Science and Engineering

University of Michigan

Zhaohui Zhong, Ted Norris, Jeff Fessler
Ann Arbor, MI
December 2015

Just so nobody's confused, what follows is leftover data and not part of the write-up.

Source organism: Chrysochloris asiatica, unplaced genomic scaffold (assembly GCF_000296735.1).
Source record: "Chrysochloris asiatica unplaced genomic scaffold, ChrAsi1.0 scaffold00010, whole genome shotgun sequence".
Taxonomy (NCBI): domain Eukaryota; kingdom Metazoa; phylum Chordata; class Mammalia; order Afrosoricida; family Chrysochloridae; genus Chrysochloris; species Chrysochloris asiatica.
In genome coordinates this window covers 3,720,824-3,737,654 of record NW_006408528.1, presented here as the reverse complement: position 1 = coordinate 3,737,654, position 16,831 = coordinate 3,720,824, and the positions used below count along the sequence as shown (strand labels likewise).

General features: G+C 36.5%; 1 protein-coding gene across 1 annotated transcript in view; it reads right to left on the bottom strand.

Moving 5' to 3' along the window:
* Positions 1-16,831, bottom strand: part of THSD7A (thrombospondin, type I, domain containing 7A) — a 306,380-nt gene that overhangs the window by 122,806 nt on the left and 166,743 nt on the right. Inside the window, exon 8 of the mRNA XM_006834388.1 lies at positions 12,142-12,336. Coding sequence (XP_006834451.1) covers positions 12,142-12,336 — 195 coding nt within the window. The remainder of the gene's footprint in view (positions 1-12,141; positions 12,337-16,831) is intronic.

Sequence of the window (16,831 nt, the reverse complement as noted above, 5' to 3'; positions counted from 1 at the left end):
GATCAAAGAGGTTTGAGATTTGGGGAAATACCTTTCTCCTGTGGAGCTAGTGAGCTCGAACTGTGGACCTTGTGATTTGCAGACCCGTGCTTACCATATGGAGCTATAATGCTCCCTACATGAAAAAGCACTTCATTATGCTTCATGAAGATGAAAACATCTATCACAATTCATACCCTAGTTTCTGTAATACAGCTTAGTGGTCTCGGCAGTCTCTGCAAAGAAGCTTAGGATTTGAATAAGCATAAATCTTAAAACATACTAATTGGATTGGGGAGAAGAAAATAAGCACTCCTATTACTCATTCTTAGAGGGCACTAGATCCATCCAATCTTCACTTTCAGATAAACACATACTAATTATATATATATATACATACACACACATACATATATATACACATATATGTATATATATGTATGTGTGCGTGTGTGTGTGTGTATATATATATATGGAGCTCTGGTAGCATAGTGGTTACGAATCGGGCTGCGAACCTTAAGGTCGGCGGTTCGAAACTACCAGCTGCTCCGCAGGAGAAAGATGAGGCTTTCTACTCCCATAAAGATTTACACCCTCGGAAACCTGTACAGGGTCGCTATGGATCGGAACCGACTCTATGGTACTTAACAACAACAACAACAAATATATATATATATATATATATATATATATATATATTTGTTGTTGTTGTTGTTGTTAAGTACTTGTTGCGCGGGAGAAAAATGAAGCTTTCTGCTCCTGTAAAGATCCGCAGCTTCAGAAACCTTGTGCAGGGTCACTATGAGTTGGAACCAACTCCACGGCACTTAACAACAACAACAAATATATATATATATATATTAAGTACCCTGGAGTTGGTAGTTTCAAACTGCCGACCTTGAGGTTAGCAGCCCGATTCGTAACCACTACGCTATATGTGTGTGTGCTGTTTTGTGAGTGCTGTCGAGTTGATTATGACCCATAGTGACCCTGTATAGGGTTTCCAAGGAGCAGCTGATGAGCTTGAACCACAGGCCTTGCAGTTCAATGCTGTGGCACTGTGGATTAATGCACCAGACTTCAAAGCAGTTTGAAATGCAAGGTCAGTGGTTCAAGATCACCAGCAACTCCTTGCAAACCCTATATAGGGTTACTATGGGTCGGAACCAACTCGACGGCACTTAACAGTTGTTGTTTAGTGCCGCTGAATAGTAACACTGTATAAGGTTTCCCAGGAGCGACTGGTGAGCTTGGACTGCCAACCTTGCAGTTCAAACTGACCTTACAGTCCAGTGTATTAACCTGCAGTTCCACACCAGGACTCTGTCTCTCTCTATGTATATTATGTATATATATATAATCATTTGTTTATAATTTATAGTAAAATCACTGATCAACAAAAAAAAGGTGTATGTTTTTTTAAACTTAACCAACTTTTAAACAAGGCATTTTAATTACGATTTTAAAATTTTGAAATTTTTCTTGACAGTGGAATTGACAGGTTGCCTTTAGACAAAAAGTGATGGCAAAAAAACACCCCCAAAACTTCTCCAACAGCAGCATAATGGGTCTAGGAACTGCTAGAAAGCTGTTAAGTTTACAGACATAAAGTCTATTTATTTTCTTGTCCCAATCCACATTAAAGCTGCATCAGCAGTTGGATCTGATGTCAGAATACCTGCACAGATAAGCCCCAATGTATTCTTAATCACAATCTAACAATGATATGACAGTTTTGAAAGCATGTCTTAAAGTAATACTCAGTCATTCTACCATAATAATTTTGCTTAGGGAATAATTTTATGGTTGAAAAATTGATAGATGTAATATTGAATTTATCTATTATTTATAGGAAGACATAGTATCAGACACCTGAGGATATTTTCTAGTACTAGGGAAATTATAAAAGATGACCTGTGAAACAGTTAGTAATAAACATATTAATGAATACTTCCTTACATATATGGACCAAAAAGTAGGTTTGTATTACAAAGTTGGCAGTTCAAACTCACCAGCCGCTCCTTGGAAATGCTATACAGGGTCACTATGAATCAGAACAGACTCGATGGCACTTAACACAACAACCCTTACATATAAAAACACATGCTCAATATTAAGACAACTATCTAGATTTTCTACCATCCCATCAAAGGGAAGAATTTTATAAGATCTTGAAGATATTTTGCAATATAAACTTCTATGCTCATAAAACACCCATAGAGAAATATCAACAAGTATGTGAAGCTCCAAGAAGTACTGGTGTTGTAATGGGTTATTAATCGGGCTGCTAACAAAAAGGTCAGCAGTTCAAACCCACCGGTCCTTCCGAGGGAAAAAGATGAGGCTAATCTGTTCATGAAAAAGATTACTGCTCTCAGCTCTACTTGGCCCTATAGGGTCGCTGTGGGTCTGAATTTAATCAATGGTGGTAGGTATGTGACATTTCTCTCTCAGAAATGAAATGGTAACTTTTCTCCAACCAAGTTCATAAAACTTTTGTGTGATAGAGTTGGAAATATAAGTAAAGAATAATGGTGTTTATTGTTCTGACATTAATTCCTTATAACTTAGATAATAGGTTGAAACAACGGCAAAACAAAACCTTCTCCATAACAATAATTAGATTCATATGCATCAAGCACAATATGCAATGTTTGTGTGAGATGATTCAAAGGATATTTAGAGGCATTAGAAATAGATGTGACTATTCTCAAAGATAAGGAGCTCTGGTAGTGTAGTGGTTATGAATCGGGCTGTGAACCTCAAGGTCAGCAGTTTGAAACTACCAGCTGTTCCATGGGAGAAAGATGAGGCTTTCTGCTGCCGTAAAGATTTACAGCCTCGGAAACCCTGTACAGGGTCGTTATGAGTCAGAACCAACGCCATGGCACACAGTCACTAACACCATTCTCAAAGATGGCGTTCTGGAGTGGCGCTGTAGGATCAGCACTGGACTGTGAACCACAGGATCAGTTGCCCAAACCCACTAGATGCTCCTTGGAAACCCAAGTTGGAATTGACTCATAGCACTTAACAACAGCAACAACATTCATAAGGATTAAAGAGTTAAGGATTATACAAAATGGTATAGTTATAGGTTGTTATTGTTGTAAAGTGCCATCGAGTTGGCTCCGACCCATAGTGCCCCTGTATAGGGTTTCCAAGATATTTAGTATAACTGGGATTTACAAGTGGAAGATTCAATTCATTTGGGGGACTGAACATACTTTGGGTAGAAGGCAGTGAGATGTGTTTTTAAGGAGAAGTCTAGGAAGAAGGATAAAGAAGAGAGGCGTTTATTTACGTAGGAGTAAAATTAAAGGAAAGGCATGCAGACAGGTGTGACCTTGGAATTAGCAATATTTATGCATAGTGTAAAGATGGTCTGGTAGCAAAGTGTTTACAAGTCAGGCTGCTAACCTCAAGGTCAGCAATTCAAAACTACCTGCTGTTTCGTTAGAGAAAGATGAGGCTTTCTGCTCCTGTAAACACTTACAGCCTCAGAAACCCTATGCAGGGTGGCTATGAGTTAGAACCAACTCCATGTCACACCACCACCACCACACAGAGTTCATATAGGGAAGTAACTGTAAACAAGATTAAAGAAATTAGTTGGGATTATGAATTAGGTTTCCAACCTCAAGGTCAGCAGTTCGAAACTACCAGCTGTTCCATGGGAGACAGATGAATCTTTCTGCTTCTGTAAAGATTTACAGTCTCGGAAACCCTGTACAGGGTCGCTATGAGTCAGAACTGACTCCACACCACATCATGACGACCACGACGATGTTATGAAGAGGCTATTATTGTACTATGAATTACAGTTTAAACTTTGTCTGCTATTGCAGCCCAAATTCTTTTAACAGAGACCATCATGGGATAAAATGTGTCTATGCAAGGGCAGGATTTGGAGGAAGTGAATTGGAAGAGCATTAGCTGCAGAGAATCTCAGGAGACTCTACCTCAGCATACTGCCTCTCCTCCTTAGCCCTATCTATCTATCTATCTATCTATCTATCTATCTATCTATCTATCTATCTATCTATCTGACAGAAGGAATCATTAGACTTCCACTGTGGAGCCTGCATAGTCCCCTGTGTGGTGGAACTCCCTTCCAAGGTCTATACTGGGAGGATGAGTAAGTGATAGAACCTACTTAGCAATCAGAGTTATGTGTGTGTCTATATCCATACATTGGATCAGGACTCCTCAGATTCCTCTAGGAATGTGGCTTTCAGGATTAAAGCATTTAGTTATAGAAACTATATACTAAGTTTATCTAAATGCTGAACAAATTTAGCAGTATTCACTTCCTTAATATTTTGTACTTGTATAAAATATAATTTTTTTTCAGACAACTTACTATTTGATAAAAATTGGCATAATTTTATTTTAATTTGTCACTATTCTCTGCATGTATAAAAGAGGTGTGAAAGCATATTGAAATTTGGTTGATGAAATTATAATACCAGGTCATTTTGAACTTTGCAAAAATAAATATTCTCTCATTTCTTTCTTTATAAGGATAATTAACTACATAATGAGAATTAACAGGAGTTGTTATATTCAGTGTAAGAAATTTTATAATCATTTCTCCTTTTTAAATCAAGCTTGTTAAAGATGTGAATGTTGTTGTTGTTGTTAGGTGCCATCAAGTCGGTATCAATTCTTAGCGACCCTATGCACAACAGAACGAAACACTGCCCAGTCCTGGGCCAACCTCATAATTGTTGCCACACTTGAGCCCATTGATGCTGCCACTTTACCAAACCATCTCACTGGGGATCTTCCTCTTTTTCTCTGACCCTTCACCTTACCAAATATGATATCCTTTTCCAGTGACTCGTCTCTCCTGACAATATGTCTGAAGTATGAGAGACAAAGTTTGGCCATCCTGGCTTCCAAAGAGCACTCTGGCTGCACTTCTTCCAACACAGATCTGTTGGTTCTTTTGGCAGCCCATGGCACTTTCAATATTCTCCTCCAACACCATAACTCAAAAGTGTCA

From early cave drawings to digital photography, breakthroughs in humankind’s ability to record images have always been driving forces for modern civilization.  In the digital age, the core of image recording technology is a photodetector - a device translating a two-dimensional (2D) distribution of the light intensity into an electrical signal.  The basic configuration of imaging systems has barely changed for decades despite ever-burgeoning consumer photo and video electronics and the increasingly central role of imaging in medical and industrial applications.  The light rays emanating from 3D objects in a scene, however, contain additional spatial and angle information (the 4D light field).  This project will create a new light detection technology platform able to recover the light-field of any scene.  The research is enabled by the development of graphene and related atomic-layer crystals together with the invention of novel nanophotonic devices.  These 2D atomic crystals offer unique opportunities for high sensitivity, ultimately thin, and transparent photodetectors, something unimaginable with conventional photodetectors.  This investigation of light-field nanophotonics could not only broaden our basic knowledge of light sensing and imaging, but also open up previously unimaginable opportunities for frontier optoelectronic applications.

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